This means that you must stand your ground and compromise only incrementally as the other side also compromises. When you give up your assets in order to be on the good side of your opponent, your opponent will most likely regard you as a fool. Ijaw public officials give up their political assets whenever national leaders visit with them. As a result, there is a silent rumor going around that the Ijaws are a bunch of stupid trouble-makers who do not know what they want.

f. The fact that Ijaw public officials have not been able to create substantive infrastructural development in their communities, despite the increase in revenue allocation also colors the perceptions of other Nigerians. The national players wonder why Ijaw public officials have not been able to spread developmental activities in such a way as to create a positive impact on the Ijaw citizenry. Due to the failure, Nigerians from the Non-Oil Producing States are convinced that the 'sons and daughters of the Niger Delta' are responsible for the poor state of affairs in the region. They believe that financial resources are siphoned off at such a great extent that development in the Niger Delta, particularly in Ijawland, is thwarted. Due to this national perception, others are puzzled by the failure of Ijaw citizens to vigorously challenge and compel their public officials to use money wisely and be accountable.

The Ijaws have to do better or otherwise, they will continue to remain as paupers in the midst of plenty. They should stop destroying themselves and work together. Shortsightedness must be replaced with foresighted long-term goals. Due to lack of respect, Ijaw citizens have increasingly become training targets for Nigeria's security forces.

They need to be more careful in choosing their leaders. They need leaders who are patriotic, dedicated, sophisticated, have a mastery of the art of power politics, have teeth, and can bark if necessary. They need leaders who think big, are selfless, and are not easily corrupted by Ghana Must Go Bags. They need leaders who will be able to stand their grounds and not be mesmerized or intimidated by the national political players.

Since the political decks are stack against them, they cannot afford to be sidetracked by irrelevant events. They must reinforce their resources and wage the political battle in a very serious manner. The strategy of taking one step forward and two steps backward is very counterproductive . To avoid taking two steps backward, they need to become sophisticated in the art of politics and be able to sustain their victories for the long run. The tendency to feel contented as soon as Abuja calls or when some bags of Ghana Must Go are given to some leaders, is indicative of the lack of dedication. As can be seen, it is arguable that frequent squabbles by Ijaw leaders of various political groups has so much to do with the scramble to get some Ghana Must Go bags from the big players at Abuja. Many youth leaders have failed following the fact that they were easily corrupted.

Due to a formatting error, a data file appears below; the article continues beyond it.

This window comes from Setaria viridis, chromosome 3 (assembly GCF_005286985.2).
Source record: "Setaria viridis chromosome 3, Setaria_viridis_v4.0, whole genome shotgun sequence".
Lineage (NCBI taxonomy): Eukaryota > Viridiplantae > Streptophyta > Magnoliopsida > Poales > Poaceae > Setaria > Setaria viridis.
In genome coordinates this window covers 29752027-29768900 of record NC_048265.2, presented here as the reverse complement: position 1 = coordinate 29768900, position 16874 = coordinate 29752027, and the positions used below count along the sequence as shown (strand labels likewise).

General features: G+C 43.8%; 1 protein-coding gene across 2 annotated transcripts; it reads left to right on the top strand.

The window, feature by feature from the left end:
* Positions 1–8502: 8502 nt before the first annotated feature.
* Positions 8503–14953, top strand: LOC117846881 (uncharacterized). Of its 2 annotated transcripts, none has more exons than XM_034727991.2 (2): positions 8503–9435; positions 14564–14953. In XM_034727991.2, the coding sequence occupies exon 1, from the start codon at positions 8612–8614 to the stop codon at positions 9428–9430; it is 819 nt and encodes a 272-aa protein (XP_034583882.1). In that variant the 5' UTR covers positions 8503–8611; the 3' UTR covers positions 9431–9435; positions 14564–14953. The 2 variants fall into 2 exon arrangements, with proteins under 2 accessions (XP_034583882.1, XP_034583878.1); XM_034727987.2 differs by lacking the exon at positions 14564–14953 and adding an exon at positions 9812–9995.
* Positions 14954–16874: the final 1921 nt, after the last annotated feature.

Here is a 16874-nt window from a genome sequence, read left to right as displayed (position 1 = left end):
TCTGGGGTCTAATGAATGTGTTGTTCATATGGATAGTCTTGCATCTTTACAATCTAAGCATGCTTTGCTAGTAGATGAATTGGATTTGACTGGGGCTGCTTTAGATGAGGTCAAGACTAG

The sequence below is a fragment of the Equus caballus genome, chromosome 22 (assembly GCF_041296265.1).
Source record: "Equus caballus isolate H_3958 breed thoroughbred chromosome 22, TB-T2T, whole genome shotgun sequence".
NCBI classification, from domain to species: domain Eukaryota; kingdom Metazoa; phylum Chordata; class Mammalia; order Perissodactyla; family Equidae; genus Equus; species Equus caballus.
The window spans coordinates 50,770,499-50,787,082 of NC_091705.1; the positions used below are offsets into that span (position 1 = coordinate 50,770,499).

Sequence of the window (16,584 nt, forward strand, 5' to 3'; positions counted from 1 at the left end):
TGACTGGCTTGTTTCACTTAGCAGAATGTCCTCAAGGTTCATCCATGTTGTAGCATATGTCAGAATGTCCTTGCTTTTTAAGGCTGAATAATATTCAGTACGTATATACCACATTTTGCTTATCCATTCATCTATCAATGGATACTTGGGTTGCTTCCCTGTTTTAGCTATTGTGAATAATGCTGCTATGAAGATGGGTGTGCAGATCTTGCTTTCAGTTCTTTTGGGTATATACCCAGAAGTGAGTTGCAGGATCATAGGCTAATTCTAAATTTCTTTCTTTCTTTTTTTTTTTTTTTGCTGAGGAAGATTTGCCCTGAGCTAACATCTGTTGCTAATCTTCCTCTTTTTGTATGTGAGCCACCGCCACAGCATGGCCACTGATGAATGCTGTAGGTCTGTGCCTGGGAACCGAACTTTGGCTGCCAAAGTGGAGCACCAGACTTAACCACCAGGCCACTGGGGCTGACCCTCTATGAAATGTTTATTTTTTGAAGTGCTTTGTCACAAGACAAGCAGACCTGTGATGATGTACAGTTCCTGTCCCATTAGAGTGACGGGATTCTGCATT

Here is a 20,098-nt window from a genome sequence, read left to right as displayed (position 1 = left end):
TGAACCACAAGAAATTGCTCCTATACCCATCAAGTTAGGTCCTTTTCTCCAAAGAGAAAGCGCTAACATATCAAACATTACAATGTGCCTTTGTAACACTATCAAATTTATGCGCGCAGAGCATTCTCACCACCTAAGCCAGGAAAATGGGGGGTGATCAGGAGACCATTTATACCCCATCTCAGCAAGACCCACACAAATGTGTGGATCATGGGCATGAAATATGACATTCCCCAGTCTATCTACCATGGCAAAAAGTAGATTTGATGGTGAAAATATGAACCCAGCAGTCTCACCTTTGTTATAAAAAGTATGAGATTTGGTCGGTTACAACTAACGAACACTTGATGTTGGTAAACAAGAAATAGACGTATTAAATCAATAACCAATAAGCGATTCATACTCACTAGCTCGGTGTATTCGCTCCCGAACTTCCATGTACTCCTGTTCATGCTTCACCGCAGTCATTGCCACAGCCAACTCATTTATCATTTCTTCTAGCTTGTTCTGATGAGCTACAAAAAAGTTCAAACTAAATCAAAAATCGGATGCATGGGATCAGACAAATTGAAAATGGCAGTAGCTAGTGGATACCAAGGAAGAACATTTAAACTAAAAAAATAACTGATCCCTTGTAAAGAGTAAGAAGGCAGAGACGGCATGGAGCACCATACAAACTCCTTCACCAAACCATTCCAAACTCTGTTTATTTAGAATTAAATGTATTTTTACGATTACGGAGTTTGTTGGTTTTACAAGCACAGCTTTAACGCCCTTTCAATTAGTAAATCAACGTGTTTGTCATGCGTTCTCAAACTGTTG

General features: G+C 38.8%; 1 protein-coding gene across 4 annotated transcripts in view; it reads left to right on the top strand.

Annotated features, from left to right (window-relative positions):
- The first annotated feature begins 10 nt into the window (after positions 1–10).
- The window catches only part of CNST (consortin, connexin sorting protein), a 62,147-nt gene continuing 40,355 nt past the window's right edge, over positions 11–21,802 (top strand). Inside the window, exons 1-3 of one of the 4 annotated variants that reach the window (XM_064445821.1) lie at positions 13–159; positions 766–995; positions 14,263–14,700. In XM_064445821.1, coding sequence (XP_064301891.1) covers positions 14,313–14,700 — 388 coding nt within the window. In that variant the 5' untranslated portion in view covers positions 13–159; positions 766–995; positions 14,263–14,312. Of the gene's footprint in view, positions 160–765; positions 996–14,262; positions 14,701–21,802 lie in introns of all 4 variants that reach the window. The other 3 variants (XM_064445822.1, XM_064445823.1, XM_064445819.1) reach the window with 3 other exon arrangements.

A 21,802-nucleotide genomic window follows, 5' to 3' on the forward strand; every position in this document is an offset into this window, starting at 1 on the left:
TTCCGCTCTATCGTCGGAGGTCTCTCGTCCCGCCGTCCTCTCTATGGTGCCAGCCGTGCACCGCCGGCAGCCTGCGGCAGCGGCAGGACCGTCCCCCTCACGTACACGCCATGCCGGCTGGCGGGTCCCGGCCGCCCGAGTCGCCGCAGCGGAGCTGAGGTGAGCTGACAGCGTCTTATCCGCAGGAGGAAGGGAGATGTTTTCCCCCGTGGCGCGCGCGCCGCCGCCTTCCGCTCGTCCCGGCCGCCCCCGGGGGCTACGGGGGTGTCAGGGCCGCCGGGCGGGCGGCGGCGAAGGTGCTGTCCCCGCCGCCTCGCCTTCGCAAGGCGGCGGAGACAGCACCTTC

Ijaws! Please stop taking one step forward and two steps backward. Stop acting like houseboys to the Abuja political machinery. Think deeply, strategize, opt for the long run and become sophisticated political players.

The fact that some individuals among the Andonnis, Ikwerres, Kalabaris, Okrikas, Ogonis etc. eagerly accepted to become the hired-guns of wicked and blood-thirsty politicians show that the Niger Delta is in for a long rough time of political and military occupation and domiination. Likewise, the fact that these individuals willingly terrorized their own communittes in order to feather the nest of political leaders who do not wish their people well indicate that the Ijaws and the other ethnic groups continue to be ignorant of the great political danger they face becuase of the availability of oil in their territories. It also means that they are not strategically aware of the big national and international effort to enslave them politically, hence, the eagerness to serve as political house maids and hired-hands of other peoples political masterplans.


Daily Independent (2004, July 27). Odili's men: an outside's account. Posted on Ijawnation@yahoogroups.com by Binaebi Benatari. 7/29/04.

Dey, T. (1999). Politics in America. Upper Saddle River, new Jersy: Prentice Hall.

Ighodaro, J. (2004, July 21). Crime dons bowler hat in Rivers. Vanguard http//:us.f607.mail.yahoo.com/ym/ShowLetter?Msgld+5087_9120420_143644..7/21/04.

Ogefere, S. (2004, June 4). Delta Monarchs to answer for communal crises. The Guradian. Htpp://www.guardiannewsngr.com/news/article10. 6/4/04.

Okafor, C. (2004, July 17). Ijaw demand probe of military raids..The Guardian. 7/21/04 .

Oyadongha, S. (2004, June 28). It was fear of pirates, now it's fear of soldiers on Bayelsa waterways. Vanguard. http://www.vanguardngr.com/articles/2002/niger_delta/nd328062004.html. 6/28/04.

Strategic Factors and Options:  Defining Ijaw Goals and Objectives

Strategic Factors and Options: Opportunity for a New Beginning

Strategic Factors and Options:  Fighting Legal Fire with Fire

Strategic Factors and Options:  The Need for Skillful Diplomacy

Strategic Factors and Options: The danger of taking one step forward and two steps backward